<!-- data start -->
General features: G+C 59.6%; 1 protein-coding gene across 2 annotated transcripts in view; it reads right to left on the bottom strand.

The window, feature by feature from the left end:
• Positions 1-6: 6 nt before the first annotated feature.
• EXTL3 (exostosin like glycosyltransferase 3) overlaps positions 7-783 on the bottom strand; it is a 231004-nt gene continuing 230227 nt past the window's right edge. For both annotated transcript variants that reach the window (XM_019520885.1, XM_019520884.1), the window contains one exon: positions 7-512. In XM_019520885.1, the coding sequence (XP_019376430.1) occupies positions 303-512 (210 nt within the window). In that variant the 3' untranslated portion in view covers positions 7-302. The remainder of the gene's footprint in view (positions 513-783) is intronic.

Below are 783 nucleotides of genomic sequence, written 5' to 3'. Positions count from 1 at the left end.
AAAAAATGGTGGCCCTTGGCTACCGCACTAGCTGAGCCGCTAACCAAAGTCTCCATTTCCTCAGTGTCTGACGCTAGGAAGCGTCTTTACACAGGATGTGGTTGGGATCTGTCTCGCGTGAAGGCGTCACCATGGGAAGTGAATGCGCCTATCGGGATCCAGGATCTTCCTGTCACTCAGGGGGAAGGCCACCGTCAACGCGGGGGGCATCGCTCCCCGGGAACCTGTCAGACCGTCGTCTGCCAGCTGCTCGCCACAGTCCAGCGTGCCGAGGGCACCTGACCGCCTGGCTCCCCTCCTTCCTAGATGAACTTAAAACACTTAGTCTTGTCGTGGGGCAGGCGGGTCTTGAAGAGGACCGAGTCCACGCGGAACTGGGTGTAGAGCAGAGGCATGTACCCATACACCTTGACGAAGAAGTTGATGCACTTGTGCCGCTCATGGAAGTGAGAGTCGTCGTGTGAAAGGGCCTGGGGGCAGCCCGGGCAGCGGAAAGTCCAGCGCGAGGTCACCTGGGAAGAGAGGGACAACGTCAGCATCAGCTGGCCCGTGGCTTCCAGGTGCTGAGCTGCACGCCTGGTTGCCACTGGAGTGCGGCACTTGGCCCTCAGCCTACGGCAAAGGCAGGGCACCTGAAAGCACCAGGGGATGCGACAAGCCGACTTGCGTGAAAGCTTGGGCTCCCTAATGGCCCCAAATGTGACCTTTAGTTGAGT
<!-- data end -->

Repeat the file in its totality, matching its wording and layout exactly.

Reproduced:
General features: G+C 59.6%; 1 protein-coding gene across 2 annotated transcripts in view; it reads right to left on the bottom strand.

The window, feature by feature from the left end:
• Positions 1-6: 6 nt before the first annotated feature.
• EXTL3 (exostosin like glycosyltransferase 3) overlaps positions 7-783 on the bottom strand; it is a 231004-nt gene continuing 230227 nt past the window's right edge. For both annotated transcript variants that reach the window (XM_019520885.1, XM_019520884.1), the window contains one exon: positions 7-512. In XM_019520885.1, the coding sequence (XP_019376430.1) occupies positions 303-512 (210 nt within the window). In that variant the 3' untranslated portion in view covers positions 7-302. The remainder of the gene's footprint in view (positions 513-783) is intronic.

Below are 783 nucleotides of genomic sequence, written 5' to 3'. Positions count from 1 at the left end.
AAAAAATGGTGGCCCTTGGCTACCGCACTAGCTGAGCCGCTAACCAAAGTCTCCATTTCCTCAGTGTCTGACGCTAGGAAGCGTCTTTACACAGGATGTGGTTGGGATCTGTCTCGCGTGAAGGCGTCACCATGGGAAGTGAATGCGCCTATCGGGATCCAGGATCTTCCTGTCACTCAGGGGGAAGGCCACCGTCAACGCGGGGGGCATCGCTCCCCGGGAACCTGTCAGACCGTCGTCTGCCAGCTGCTCGCCACAGTCCAGCGTGCCGAGGGCACCTGACCGCCTGGCTCCCCTCCTTCCTAGATGAACTTAAAACACTTAGTCTTGTCGTGGGGCAGGCGGGTCTTGAAGAGGACCGAGTCCACGCGGAACTGGGTGTAGAGCAGAGGCATGTACCCATACACCTTGACGAAGAAGTTGATGCACTTGTGCCGCTCATGGAAGTGAGAGTCGTCGTGTGAAAGGGCCTGGGGGCAGCCCGGGCAGCGGAAAGTCCAGCGCGAGGTCACCTGGGAAGAGAGGGACAACGTCAGCATCAGCTGGCCCGTGGCTTCCAGGTGCTGAGCTGCACGCCTGGTTGCCACTGGAGTGCGGCACTTGGCCCTCAGCCTACGGCAAAGGCAGGGCACCTGAAAGCACCAGGGGATGCGACAAGCCGACTTGCGTGAAAGCTTGGGCTCCCTAATGGCCCCAAATGTGACCTTTAGTTGAGT